One of my posts was recently picked by BlogHer to be featured under their Family section. Surprisingly, it was categorized under a label I had never seen before: SAHMS. I later found out that this acronym stands for “Stay at Home Moms.” I had never seen that word before in my life. And again it makes me think how Americans love their labeling. There needs to be a name for everything. And of course, every label must have an opposite. Let me introduce you to the new modern war of SAHMS vs.Working Moms.
I personally have been on both sides, and that’s why I don’t like it every time I see criticism or anger from one side to the other. Who is a better mom? Who has the secret to excellent parenting? Who is to blame for unfulfilled dreams? Who suffers more? Who gets more credit? It never ends. Women are constantly criticizing and judging each other, especially when it comes to parenting. When are we going to learn that a more community-oriented and open heart attitude will make everyone’s lives much better? Is this a result of modern life, a side effect of women’s career and financial success? It looks to me that the more successful and independent we get, the more we act like men in order to be recognized for our achievements.
Well, let me give you some bad (or good) news: we are not men. We are mothers, nurturers, lovers by essence. Our destiny is to nourish, to create. We can also be providers, but honestly we will have to pay a price if our main goal is to provide. Some women say they’ve found a “work-life balance.” I am still trying to find it. All I can say is that it’s not easy and we can’t have it all.
If you put your family first, your financial and career life will likely suffer due to the fact that there is no physical time to do everything. If you prioritize your career over your family, then the kids will suffer. We can send them to the best schools, best day-cares, and hire the best nannies, but our kids want us and nobody can replace Mom. We can get help and support, but no one can give our children what we can give them. At the end of the day, children want their mothers.
I have seen both sides: Before my children were born, I had a promising acting and on-camera career. It all stopped when my first baby was born. I just did not have the energy or time to go to auditions, put on make up and create a perfect external image. After being in bed rest for almost 80% of my pregnancy, I was overweight, overtired, and hormonally imbalanced. But I did start a very profitable voice-over career. I guess there is a silver lining for every cloud.
When my children were 1 and 2 years old, I had a very successful award-winning restaurant in San Francisco, and my babies would stay with a babysitter or go to daycare. I have to admit, I did feel guilty for leaving them at such a young age. I knew exactly that my babies needed me, but I still had that old competitive, egocentric woman in me who could not give up and had to show the world that I could do it all. The truth is, I ended up selling the restaurant and started focusing on my children after all. Then I felt guilty for not being able to succeed professionally, or even make my own money.
Somehow in this modern world women are raised to be a walking contradiction: we have to go to college in order to be successful, well educated and intelligent. We also have to be the best mothers and give everything to our family. I firmly believe there is no way to accomplish both 100%.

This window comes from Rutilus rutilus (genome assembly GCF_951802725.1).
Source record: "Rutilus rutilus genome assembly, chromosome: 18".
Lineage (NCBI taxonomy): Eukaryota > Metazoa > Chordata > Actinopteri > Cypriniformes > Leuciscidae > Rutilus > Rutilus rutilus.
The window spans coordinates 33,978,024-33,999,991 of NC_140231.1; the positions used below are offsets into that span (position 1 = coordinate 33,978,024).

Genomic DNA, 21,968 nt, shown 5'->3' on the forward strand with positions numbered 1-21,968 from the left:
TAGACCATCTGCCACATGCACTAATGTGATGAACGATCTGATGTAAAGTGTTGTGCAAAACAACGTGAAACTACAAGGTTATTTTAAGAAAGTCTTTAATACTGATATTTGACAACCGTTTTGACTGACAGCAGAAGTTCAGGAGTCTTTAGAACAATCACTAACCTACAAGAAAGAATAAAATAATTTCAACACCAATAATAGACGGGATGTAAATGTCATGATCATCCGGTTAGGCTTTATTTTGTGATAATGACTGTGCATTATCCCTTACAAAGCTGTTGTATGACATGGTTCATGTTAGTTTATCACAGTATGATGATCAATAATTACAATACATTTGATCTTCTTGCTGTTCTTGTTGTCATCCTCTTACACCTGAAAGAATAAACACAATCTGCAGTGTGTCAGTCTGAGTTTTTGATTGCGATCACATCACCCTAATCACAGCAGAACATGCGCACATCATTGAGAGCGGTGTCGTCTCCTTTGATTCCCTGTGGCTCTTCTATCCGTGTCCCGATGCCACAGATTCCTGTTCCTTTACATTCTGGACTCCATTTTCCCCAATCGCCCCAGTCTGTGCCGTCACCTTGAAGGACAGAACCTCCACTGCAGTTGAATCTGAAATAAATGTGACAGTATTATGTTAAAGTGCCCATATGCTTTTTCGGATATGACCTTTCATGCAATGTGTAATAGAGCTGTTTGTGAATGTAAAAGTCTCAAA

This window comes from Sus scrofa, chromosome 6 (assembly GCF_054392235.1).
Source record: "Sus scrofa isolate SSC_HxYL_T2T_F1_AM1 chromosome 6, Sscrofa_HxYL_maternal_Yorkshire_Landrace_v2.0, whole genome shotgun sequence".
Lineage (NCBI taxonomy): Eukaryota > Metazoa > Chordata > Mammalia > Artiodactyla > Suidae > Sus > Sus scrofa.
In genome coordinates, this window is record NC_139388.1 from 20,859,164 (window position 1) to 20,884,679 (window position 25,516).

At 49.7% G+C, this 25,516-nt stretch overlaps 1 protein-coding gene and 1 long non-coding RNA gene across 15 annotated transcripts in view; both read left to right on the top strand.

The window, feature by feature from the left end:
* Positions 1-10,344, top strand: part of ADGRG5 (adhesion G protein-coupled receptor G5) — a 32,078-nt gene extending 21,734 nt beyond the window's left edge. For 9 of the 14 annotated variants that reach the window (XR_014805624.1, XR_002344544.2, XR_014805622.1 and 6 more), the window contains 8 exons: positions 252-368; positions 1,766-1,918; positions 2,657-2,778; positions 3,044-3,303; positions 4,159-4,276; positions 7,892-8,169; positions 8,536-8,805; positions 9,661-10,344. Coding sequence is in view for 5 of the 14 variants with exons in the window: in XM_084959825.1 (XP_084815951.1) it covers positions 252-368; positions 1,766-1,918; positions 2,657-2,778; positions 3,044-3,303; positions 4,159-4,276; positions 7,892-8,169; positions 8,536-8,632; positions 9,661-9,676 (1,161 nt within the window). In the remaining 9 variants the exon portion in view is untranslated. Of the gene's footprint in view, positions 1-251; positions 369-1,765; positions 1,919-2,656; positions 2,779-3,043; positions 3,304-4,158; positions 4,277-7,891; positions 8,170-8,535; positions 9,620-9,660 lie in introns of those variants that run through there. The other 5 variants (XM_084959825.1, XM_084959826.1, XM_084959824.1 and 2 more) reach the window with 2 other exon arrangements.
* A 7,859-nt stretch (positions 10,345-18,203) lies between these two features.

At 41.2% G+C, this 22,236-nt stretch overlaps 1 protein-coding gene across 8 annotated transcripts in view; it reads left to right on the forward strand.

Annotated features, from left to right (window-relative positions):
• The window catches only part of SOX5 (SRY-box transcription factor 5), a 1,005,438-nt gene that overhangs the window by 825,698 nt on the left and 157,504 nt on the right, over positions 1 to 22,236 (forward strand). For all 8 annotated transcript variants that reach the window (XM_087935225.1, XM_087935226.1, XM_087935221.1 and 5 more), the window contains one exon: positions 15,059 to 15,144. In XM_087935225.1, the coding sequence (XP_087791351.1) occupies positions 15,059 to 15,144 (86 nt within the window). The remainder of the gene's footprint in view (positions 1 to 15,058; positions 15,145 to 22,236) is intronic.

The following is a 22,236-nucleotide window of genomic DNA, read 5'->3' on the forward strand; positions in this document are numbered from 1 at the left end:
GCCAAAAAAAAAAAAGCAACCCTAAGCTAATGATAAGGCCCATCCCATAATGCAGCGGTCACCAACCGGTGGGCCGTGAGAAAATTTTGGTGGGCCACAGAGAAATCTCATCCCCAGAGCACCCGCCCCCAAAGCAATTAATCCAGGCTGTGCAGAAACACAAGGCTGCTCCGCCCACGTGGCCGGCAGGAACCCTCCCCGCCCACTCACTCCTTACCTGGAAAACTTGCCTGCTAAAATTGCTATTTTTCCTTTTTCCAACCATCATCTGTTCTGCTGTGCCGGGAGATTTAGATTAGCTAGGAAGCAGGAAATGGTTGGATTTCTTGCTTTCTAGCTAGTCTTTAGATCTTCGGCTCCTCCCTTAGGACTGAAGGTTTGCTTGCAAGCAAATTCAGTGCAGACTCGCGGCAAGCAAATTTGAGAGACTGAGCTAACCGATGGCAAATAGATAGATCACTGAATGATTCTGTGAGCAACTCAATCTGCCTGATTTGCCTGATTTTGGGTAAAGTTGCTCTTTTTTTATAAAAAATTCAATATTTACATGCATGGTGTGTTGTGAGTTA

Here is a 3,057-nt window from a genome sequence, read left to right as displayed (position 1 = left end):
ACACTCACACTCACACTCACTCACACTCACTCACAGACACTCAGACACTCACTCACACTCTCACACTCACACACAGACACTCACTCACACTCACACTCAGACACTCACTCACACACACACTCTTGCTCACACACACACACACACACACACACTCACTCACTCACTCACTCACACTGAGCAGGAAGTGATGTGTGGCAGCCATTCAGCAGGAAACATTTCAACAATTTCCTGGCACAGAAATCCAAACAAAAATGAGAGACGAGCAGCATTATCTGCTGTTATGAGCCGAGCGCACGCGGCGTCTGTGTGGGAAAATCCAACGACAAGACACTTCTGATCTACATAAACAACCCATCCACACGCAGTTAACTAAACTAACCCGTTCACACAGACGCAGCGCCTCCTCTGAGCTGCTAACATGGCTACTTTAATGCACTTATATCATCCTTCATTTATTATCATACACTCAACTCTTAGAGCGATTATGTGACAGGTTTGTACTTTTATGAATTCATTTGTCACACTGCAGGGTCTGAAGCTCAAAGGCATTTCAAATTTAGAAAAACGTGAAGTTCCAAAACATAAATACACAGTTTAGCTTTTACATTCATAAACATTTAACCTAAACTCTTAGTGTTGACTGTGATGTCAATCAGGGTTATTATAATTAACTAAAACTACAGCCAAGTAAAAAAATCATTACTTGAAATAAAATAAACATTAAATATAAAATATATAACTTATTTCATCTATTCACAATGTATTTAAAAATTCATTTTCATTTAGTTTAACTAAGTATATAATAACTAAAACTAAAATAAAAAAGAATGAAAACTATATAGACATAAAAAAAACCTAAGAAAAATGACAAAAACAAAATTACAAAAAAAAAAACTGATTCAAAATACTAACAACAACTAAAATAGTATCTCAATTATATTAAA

The other day I posted a picture of my kids at a local water-park on Facebook. It was Tuesday afternoon… just right after school. A friend of mine who is a working mom, immediately commented on it, and asked “What are you doing at a waterpark on a weekday? Aren’t the kids supposed to be at school?” I replied that school was off at 2pm and that the kids spend the afternoons with me. I enjoy taking them to fun places since kids grow up fast. Somehow I felt hurt by her tone. She is a successful professional. Her kids stay with a nanny or go to aftercare. She makes her own money, and has hired full-time help at home. She somehow was telling me that she did not approve of my choice of staying at home with my kids. What was I doing at a waterpark instead of working at an office? I also get the “you are so lucky you do nothing all day” comment, especially from men.
Being a full-time working mom is very hard. I did it. It’s stressful, exhausting and heart-breaking when the kids ask us why we are not with them. I admire mothers who can do it, especially single moms who have no choice. They are the superheroes of this world. But being a SAHM is also very hard. There is always housework to be done, laundry that’s piling up, and something that needs to be cleaned. There are drop-offs and pickups, school events and hours of volunteering, school projects, homework, play-dates, sports, children that need to be entertained and educated, sick kids that need to go to the doctor, extra curricular activities, sleepless nights, long hours and no pay. It’s the most demanding job in the world.
But when women realize that we need to help each other and support each other – like some remote tribes do – to stop comparing each others lives. To be grateful for what we have and stop crying for what we don’t. To live in the moment, and to stop acting like men. Only then will we find happiness.
Consuelo Lyonnet firstname.lastname@example.org